Over 200 campaigners gathered at the Jobs and Climate conference in central London last Saturday. It was organised by the Campaign Against Climate Change Trade Union Group.
Activists at the conference celebrated recent victories against fracking. Many had come from anti-fracking campaigns in the North West of England.
A big focus was on how to take the arguments for climate jobs into the trade union movement.
Barry Gardiner, Labour shadow minister for international development, said, “If I’m in government my top priority is banning fracking.”
And he said his message to fracking bosses is, “Don’t say we didn’t warn you”.
A session on climate refugees saw TUC union federation race relations officer Wilf Sullivan call on people to “take arguments head on” about immigration.
Discussions centred on how to provide practical solidarity for migrants, alongside working toward a future where people are not forced to move because of climate change.
March to stop closure of five nurseries in Salford
Labour-run Salford council announced plans to start a consultation on the future of the nurseries last month.
But council bosses backed off within days after a meeting of hundreds vowed to fight the cuts.
The Fight for the Five campaign, which includes parents, three local Labour MPs, councillors, nursery workers and their Unison union, has organised the demonstration.
The Labour council should guarantee the future of the nurseries and fight for more funding from the Tory government, not pass on their cuts.
Campaigners vow to take on anti-abortion bigots
Over 60 people attended a public meeting organised by Abortion Rights (AR) in central London last Saturday.
There was a film showing of a powerful new documentary, Kind to Women, about the impact of the 1967 Abortion Act.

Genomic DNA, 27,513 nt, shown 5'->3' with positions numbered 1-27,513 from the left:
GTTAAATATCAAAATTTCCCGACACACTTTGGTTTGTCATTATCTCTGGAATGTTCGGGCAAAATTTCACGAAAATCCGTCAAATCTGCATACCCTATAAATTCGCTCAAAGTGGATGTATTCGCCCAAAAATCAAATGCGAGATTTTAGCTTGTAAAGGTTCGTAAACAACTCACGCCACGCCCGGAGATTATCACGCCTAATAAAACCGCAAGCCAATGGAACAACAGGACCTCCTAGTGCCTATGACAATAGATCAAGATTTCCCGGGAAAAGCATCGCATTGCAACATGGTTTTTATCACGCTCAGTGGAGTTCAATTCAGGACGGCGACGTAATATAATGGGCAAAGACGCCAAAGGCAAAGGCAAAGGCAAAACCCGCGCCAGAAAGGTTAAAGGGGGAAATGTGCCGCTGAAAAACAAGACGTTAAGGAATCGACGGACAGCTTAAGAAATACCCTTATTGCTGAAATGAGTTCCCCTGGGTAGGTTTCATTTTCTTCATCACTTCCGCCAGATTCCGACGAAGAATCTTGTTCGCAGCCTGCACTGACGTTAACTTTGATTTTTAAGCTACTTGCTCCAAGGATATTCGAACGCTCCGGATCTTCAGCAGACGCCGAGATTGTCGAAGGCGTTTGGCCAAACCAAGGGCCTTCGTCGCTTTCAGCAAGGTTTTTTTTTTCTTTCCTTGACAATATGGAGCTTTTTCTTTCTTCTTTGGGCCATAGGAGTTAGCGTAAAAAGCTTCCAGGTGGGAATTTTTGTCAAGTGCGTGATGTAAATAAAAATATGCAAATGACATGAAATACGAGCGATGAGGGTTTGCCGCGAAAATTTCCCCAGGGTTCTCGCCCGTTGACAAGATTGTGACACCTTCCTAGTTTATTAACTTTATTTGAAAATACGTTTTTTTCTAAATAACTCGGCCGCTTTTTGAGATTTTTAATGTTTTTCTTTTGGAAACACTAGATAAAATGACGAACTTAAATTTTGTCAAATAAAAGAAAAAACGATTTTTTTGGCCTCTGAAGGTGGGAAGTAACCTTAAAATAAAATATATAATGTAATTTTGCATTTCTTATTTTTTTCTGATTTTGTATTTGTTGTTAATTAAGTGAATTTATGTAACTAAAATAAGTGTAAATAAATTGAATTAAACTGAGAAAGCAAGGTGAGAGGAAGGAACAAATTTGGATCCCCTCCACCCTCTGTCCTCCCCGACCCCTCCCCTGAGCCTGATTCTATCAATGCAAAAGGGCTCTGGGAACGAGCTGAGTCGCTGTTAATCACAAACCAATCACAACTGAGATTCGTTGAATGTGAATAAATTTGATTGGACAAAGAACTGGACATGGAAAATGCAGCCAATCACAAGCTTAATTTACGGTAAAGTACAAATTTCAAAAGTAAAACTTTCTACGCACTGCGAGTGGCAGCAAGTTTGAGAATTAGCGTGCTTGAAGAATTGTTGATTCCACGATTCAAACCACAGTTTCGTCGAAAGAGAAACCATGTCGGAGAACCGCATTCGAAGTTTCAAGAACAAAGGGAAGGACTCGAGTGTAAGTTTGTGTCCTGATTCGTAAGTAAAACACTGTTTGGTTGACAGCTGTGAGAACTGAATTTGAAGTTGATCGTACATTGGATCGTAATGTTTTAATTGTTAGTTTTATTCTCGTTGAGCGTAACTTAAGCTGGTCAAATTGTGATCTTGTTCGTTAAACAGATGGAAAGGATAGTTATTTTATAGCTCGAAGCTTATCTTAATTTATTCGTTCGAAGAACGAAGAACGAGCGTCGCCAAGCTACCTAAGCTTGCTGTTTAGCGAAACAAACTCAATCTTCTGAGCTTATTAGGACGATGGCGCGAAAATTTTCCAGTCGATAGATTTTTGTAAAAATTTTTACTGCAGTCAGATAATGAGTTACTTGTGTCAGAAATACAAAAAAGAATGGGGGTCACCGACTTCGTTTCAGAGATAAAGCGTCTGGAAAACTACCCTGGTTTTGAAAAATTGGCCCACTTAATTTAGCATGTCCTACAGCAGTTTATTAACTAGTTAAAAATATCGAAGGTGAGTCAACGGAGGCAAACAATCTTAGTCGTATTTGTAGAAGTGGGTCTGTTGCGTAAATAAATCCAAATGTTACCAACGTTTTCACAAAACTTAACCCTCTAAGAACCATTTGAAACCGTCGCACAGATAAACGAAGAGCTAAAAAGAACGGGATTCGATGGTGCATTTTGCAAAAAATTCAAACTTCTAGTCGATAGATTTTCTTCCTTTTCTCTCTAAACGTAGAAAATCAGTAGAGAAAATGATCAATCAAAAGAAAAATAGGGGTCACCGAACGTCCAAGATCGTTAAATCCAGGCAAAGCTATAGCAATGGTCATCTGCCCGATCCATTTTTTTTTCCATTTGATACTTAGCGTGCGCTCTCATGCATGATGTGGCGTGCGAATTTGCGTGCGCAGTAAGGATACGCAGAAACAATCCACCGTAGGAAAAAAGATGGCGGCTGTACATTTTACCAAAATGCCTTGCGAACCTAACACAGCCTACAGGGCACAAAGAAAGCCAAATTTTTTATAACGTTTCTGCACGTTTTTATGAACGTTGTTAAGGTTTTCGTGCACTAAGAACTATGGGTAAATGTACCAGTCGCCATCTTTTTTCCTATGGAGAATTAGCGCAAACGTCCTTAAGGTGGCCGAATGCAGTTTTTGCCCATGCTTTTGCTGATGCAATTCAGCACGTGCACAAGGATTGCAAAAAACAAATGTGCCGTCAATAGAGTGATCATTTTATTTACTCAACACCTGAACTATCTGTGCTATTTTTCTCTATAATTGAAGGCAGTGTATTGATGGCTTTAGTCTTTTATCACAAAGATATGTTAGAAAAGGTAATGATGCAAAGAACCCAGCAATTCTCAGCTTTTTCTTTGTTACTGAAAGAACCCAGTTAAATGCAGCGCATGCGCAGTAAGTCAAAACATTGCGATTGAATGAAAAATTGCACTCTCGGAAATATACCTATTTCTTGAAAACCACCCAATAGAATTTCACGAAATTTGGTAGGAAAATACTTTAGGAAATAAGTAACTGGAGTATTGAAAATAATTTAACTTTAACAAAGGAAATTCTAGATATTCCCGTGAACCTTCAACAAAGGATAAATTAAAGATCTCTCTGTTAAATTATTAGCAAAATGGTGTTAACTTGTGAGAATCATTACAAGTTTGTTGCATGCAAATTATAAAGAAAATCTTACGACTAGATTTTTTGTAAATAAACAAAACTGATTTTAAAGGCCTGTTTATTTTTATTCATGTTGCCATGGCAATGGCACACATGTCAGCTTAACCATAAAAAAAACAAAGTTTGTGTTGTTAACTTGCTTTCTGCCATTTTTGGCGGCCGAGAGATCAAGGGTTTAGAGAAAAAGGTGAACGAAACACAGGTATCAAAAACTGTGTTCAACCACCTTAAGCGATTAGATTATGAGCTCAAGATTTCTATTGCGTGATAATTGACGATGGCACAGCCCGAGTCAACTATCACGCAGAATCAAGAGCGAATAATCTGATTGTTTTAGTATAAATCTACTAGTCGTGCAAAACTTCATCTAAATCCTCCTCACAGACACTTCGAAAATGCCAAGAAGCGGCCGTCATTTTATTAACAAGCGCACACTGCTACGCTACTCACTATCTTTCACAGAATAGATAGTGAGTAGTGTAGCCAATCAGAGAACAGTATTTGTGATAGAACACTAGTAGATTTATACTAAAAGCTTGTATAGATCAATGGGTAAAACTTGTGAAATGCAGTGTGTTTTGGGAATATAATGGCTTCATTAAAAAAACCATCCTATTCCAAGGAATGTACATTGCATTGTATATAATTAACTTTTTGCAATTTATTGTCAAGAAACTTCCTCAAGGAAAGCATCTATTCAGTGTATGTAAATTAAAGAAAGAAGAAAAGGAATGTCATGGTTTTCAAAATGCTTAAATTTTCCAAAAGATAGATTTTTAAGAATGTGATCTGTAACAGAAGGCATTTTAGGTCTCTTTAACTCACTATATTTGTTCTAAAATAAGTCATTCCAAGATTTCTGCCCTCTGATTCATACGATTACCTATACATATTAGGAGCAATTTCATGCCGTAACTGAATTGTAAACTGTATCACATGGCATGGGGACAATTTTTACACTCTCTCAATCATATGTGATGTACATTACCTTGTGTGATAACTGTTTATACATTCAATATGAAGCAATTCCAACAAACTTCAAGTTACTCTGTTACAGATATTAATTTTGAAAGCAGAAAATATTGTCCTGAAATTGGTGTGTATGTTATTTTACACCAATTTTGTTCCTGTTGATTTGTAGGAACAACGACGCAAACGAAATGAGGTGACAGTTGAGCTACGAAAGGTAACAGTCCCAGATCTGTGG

At the AR annual general meeting that followed, delegates passed a motion that called for pro-choice activists to build a large protest against a planned anti-abortion mobilisation.
The anti abortion “March for Life” has called a protest in London for 5 May.
The group, inspired by anti abortion forces in the US, had previously marched annually in Birmingham.
But last year a pro-choice protest blocked their route and demanded they were no longer allowed to host their rally in the city centre.
Abortion rights are being debated in Ireland and in Britain Tory MP Maria Caulfield has called for time limits to be halved.
At a time like this it’s vital that the anti abortion bigots are opposed.
Picturehouse walkout on International Women’s Day
Picturehouse cinema workers at the Ritzy in Brixton, south London struck on Tuesday.
This follows strikes at four sites in London on International Women’s Day on Thursday of last week.
Workers’ demands include the London Living Wage of £10.20 an hour and maternity, paternity and sick pay.
The members of the Bectu section of the Prospect union also want union recognition across all five sites. Currently bosses only recognise the union at the Ritzy.
Strikers protested outside the Picturehouse Central site in Piccadilly, central London, last Thursday. Kelly Rogers, a Bectu rep, said, “We are fighting for basic things that every single worker deserves.